The power struggle in the Eastern Mediterranean rages on. Even the United States, otherwise preoccupied by the upcoming presidential election, is calling for de-escalation, yet pouring fuel on the fire through its actions.
The U.S. decision to lift a longstanding embargo on the Greek Cypriot administration, albeit designed to curb Russia’s influence over that territory, effectively encourages the maximalist goals of Greece and the Greek Cypriot administration in the Eastern Mediterranean. With the upcoming election and the possibility of a new president taking over in January 2021, the U.S. is unlikely to assume an active role in de-escalating tensions.
Although the European Union, under Germany’s rotating presidency, could take fresh initiatives until the year’s end, France’s aggressive position undermines all of Berlin’s constructive steps.
It would hardly be unsurprising, therefore, if the Eastern Mediterannean were to remain “the world’s most dangerous waters” until the new year.
Since a potential clash between Turkey and Greece would drag NATO into serious turmoil, it is critically important to keep tensions under control at least until the U.S. can start focusing on external affairs again. If Germany surrenders to the push for sanctions against Turkey “to demonstrate power” at the EU leaders' summit on Sept. 24, it will become even more difficult to manage tensions in the Eastern Mediterranean.
Surely enough, French President Emmanuel Macron plays a key role in escalating tensions across the Eastern Mediterranean. By claiming to support Greece militarily, Paris not only foils German Chancellor Angela Merkel’s attempts to launch bilateral talks between Turkey and Greece but also increases the French military footprint to facilitate his government’s ambitious foreign policy.
It is no secret that Emmanuel Macron wants to fill the power vacuum that Washington’s partial withdrawal has created. The French president’s recent steps to install a new government in Lebanon and throw his weight behind Iraq’s fight against the terrorist organization Daesh reflect that objective.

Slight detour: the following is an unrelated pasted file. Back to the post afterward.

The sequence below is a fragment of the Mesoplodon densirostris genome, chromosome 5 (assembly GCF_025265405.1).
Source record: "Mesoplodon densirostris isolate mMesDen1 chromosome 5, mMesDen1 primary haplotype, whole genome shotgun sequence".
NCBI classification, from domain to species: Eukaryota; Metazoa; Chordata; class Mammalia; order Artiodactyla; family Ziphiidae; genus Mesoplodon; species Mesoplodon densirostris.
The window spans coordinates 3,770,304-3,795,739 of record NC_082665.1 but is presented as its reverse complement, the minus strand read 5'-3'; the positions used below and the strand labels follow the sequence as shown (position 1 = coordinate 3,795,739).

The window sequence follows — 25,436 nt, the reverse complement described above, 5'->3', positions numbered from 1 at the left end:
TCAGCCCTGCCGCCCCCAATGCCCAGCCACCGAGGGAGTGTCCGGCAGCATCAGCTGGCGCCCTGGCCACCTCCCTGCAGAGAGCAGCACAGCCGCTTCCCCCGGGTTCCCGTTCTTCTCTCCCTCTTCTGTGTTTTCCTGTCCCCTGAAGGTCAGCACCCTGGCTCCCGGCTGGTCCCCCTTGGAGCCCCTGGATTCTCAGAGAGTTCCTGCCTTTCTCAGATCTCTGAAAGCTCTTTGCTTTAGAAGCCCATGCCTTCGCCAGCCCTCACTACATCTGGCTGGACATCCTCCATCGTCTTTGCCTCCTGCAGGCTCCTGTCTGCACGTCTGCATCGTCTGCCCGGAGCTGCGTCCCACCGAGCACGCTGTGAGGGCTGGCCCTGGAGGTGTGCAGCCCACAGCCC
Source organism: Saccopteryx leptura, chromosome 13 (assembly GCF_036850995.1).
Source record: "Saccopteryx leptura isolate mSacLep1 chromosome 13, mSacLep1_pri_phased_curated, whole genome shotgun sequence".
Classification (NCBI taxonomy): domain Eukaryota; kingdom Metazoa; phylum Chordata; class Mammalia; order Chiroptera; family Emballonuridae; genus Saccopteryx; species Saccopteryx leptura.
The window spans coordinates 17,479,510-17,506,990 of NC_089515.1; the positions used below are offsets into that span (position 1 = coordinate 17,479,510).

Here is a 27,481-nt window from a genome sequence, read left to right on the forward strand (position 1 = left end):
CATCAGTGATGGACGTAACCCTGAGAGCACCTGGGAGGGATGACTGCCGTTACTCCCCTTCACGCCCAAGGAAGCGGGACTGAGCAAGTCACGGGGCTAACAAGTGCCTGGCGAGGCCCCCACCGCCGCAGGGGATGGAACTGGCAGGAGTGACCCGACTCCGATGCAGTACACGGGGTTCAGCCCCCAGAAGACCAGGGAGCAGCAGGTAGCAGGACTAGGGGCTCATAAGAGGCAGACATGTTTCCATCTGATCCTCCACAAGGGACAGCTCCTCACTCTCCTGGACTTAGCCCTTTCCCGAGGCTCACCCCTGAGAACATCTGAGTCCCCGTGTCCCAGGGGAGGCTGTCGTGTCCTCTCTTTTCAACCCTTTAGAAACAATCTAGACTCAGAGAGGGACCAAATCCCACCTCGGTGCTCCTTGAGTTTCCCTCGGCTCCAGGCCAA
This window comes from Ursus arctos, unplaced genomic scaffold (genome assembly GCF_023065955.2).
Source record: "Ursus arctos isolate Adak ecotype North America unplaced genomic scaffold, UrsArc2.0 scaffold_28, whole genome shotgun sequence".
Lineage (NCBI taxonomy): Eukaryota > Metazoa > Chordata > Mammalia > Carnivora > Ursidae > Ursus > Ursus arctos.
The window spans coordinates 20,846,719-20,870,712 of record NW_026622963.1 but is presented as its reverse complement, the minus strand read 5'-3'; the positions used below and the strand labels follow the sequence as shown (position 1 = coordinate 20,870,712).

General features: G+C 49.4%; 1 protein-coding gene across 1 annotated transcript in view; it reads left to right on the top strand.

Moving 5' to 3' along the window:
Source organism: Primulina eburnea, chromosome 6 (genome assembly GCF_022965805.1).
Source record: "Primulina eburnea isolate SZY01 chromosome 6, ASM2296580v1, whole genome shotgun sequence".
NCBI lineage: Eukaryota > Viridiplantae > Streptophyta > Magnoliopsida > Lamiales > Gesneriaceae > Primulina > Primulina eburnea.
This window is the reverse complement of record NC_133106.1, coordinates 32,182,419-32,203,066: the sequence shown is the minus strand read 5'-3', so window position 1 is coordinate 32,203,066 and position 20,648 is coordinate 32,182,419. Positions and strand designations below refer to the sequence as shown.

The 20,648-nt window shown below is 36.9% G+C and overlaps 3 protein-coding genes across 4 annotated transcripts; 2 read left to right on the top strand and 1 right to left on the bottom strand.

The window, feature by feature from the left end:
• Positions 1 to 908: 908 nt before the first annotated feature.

The problem with the French position, however, is that Macron’s ambitious regional policy is intended to facilitate confrontation and competition vis-a-vis Turkey. That is indeed a dangerous game, which taps into the image of Turkey as “Europe’s other” – a driving force behind Brexit – and exploits the European instinct to “contain Turkey” and “discipline President Recep Tayyip Erdoğan.”
Indeed, Macron’s real purpose is to exploit Greece’s greed in an attempt to reclaim Syria and Iraq, where Turkey has assumed a leadership role in recent years. As such, the French president displays the kind of European leadership that can overshadow Germany as the continent’s top military power. If Berlin surrenders to French policy, Europe’s own interests will be at stake.
Macron, who responded to Turkey’s military operations in Syria by claiming NATO to be “brain dead,” now seeks to draw a red line in the Eastern Mediterranean. Against the backdrop of the U.S. and NATO's withdrawal from the region, he claims that Turkey, as a “regional imperial power,” has embraced its “historical fantasies” anew.
The French president seems to forget that people in the region already know that France is not a regional power and indeed, has colonial fantasies.
Macron’s policy of alienating Turkey, however, is incompatible with Europe’s strategic interests. Indeed, he threatens to collapse NATO’s southern flank.
The French president also cozies up to Russia, which seeks to benefit from tensions within the Atlantic alliance. In other words, Macron strengthens Moscow’s hands in Libya and the Eastern Mediterranean.
That European politicians cannot understand that pushing Turkey away from the Western alliance and the EU serves no party’s interest is beyond comprehension. It amounts to surrendering to narrow, selfish interests.
The French president, who berated a journalist for breaking the story about his secret meeting with a Hezbollah official in Lebanon, places at risk Europe’s strategic interests.
Is there no European leader left to confront Macron about his actions? Or would they prefer for Erdoğan to dress down his French counterpart?